ELY - The two of us were sitting in a canoe the other day, catching small walleyes. They were too small to keep, so we kept tossing them back hoping the next one would be bigger. The only variety to the pattern was when one of us landed a lowly rock bass or a pesky perch.
But we kept at it because we had driven for a couple of hours, then paddled and portaged into this known "hotspot" where decent walleyes had been caught before. We may not be smart anglers, but we are stubborn.
We were also virtually alone. In the course of the day, we would see only a few other paddlers, one group of old-timers at a portage and a couple of other anglers at a distance. So we sat and jigged and talked.
As often happens between longtime friends, the conversation drifted among many topics - travel, kids, relationships, past adventures and more. At one point, my partner was talking about a canoe trip he and three others had made down the Gods River to Hudson Bay in northern Manitoba. This was in the mid-1970s. They were young and green but tough and resourceful. They made the trip, as we all did in our early years, with rudimentary gear and untested methods, figuring it out as they went along. As any of us would tell you, we wouldn't trade those early explorations for anything.
It was during his recollection of that trip, while not catching another juvenile walleye, that my friend said something I wasn't expecting.
"I've only had one sort of 'out-of-body' experience in my life," he said, "and it was one morning on that trip. I can't really explain it. But I woke up early and was lying in my sleeping bag and I just knew that I was meant to be there."
He kind of left the comment hanging in the cool June air. He is perhaps the least likely, of all my friends, from whom I would have expected the words "out-of-body experience" to come bubbling to the surface.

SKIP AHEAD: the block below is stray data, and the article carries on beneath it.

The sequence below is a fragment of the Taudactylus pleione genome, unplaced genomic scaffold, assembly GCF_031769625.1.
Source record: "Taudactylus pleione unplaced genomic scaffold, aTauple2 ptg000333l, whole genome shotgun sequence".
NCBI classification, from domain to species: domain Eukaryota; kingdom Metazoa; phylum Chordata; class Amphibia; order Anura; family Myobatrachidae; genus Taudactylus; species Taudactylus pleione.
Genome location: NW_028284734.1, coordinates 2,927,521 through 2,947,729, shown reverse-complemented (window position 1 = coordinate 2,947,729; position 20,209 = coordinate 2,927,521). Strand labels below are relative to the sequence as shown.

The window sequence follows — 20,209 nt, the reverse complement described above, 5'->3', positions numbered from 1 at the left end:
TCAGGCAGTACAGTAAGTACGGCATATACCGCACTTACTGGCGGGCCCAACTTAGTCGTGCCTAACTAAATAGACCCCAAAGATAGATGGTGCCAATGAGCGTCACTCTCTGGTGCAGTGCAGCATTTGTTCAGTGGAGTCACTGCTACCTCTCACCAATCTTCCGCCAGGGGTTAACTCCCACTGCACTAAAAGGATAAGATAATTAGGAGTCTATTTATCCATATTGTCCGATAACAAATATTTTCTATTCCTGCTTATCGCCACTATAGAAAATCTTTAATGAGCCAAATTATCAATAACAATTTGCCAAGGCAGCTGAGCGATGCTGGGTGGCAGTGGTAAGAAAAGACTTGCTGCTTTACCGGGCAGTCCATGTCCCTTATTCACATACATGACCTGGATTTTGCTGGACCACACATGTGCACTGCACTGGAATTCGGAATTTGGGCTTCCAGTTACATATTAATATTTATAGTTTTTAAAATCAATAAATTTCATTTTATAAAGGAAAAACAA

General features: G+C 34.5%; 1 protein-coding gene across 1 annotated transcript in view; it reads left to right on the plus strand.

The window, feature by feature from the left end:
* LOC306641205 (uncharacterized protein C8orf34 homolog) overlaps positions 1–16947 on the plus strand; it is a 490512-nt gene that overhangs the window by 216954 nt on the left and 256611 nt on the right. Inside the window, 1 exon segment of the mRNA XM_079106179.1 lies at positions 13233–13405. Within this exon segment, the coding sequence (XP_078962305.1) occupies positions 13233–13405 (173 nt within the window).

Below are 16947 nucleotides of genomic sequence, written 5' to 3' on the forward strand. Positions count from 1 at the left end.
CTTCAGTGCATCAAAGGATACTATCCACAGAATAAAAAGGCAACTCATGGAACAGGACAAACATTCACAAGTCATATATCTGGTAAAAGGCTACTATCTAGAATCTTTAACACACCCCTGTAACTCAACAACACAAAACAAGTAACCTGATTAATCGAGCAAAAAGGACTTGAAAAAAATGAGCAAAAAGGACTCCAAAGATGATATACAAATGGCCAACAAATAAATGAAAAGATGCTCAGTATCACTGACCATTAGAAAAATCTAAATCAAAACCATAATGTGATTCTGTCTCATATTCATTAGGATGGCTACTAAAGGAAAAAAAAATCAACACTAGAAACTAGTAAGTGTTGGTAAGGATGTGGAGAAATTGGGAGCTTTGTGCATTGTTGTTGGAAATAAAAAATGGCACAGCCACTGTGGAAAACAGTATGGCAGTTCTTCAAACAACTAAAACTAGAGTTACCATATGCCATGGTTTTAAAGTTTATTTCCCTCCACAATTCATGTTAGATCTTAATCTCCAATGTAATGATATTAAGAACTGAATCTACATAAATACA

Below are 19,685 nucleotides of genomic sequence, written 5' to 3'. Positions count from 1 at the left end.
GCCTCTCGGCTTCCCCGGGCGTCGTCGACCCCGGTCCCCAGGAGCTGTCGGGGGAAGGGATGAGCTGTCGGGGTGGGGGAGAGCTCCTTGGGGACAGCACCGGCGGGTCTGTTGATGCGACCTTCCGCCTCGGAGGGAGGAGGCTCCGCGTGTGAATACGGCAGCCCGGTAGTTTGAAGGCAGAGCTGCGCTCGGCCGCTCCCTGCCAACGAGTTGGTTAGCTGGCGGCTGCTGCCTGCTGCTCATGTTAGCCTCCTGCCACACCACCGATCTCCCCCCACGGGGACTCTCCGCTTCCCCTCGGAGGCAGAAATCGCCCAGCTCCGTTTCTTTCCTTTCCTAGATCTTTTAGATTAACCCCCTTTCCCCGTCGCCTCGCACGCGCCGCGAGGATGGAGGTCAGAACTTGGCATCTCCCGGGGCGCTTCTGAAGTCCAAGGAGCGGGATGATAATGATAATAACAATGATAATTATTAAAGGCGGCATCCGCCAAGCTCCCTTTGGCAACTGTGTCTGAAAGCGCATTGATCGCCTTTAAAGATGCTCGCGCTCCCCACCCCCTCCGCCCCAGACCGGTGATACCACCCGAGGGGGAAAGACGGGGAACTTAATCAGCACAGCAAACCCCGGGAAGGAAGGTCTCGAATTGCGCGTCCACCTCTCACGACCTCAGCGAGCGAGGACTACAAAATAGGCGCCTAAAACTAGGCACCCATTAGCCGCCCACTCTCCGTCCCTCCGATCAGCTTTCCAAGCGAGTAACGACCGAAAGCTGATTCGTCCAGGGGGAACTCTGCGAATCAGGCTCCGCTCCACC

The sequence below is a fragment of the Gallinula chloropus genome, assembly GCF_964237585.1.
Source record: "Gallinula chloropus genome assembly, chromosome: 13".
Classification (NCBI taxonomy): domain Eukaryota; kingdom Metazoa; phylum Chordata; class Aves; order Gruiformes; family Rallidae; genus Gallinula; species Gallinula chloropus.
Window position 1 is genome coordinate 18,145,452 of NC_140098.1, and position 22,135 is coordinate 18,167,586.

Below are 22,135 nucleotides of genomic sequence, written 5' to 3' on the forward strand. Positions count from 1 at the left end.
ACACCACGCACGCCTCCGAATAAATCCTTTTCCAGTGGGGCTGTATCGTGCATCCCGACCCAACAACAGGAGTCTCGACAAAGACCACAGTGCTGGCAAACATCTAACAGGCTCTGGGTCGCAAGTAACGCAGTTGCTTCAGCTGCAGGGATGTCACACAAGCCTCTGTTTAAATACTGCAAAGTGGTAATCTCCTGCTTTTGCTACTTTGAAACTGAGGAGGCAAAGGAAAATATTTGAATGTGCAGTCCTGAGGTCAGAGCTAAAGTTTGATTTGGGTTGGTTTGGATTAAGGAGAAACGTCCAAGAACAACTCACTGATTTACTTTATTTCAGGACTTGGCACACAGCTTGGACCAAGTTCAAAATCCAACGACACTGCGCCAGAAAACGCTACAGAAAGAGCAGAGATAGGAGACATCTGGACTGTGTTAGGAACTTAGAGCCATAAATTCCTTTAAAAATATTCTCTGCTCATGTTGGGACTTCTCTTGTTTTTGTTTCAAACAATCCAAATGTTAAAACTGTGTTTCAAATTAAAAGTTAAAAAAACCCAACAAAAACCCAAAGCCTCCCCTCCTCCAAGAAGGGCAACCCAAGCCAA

I told him I didn't know that I had ever experienced the same thing, but I thought I knew what he was talking about. And I suspect the feeling - the sense that in some brief flash of awareness, we understand why we have been put on earth - is more universal than I had realized.
Long ago, I would get a similar feeling, a complete sense of peace and confidence, playing third base on a baseball diamond in Kansas. Don't know why. It just felt - completely right. Like my friend, I can't really explain it.
The feeling goes far beyond the satisfaction one feels looking out over a pleasant scene - or even catching a mess of decent-size walleyes. It seems to require a deeper awareness that you have been put in a certain place or situation for a reason, perhaps that some greater force has placed you there for reasons that aren't entirely clear to you yet.
I suspect maybe grown daughters or sons have had such an awareness caring for an aging parent. Perhaps astronauts have felt it. Or paramedics. Or almost any of us.
I have a friend who for many years built beautiful log homes in the woods. He told me once that he felt he had been put here to do just that.
Part of the feeling is a sense that you are up to something you're pretty good at doing. That always feels satisfying. But a greater part of the experience - which may occur only in a moment of unexpected insight - is that you have been put in that situation for reasons you don't yet completely understand. Such a moment is infused with a sense of humility.
That's the kind of thing that can happen up in the north woods, where a stream enters a lake and a couple of old friends are having trouble catching decent walleyes.
SAM COOK is a freelance writer for the Duluth News Tribune. Reach him at email@example.com or find him on Facebook at facebook.com/SamCook.